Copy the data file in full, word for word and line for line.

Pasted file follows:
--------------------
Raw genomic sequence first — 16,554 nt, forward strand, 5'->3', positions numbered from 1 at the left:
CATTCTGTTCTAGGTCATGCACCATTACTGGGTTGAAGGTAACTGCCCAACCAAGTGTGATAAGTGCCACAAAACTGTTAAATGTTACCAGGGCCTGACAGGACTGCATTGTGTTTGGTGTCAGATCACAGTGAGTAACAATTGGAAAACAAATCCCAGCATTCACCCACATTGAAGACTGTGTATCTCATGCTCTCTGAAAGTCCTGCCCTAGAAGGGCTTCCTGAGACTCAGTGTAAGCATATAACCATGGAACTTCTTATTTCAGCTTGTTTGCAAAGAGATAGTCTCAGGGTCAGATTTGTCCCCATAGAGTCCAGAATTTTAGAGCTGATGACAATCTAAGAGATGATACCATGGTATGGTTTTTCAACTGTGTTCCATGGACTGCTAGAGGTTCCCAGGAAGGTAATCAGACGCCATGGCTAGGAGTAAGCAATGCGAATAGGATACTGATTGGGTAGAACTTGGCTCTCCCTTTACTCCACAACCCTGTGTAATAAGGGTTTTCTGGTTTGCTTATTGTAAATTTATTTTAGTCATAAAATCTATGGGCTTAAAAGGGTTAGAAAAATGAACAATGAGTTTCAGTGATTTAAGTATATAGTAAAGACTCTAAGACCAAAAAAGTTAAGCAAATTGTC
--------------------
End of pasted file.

Raw genomic sequence first — 16,554 nt, forward strand, 5'->3', positions numbered from 1 at the left:
CATTCTGTTCTAGGTCATGCACCATTACTGGGTTGAAGGTAACTGCCCAACCAAGTGTGATAAGTGCCACAAAACTGTTAAATGTTACCAGGGCCTGACAGGACTGCATTGTGTTTGGTGTCAGATCACAGTGAGTAACAATTGGAAAACAAATCCCAGCATTCACCCACATTGAAGACTGTGTATCTCATGCTCTCTGAAAGTCCTGCCCTAGAAGGGCTTCCTGAGACTCAGTGTAAGCATATAACCATGGAACTTCTTATTTCAGCTTGTTTGCAAAGAGATAGTCTCAGGGTCAGATTTGTCCCCATAGAGTCCAGAATTTTAGAGCTGATGACAATCTAAGAGATGATACCATGGTATGGTTTTTCAACTGTGTTCCATGGACTGCTAGAGGTTCCCAGGAAGGTAATCAGACGCCATGGCTAGGAGTAAGCAATGCGAATAGGATACTGATTGGGTAGAACTTGGCTCTCCCTTTACTCCACAACCCTGTGTAATAAGGGTTTTCTGGTTTGCTTATTGTAAATTTATTTTAGTCATAAAATCTATGGGCTTAAAAGGGTTAGAAAAATGAACAATGAGTTTCAGTGATTTAAGTATATAGTAAAGACTCTAAGACCAAAAAAGTTAAGCAAATTGTC